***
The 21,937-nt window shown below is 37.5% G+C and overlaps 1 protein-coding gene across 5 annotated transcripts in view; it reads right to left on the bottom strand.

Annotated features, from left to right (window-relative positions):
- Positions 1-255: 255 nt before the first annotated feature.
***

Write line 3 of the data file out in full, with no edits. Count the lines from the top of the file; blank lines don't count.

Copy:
- Positions 1-255: 255 nt before the first annotated feature.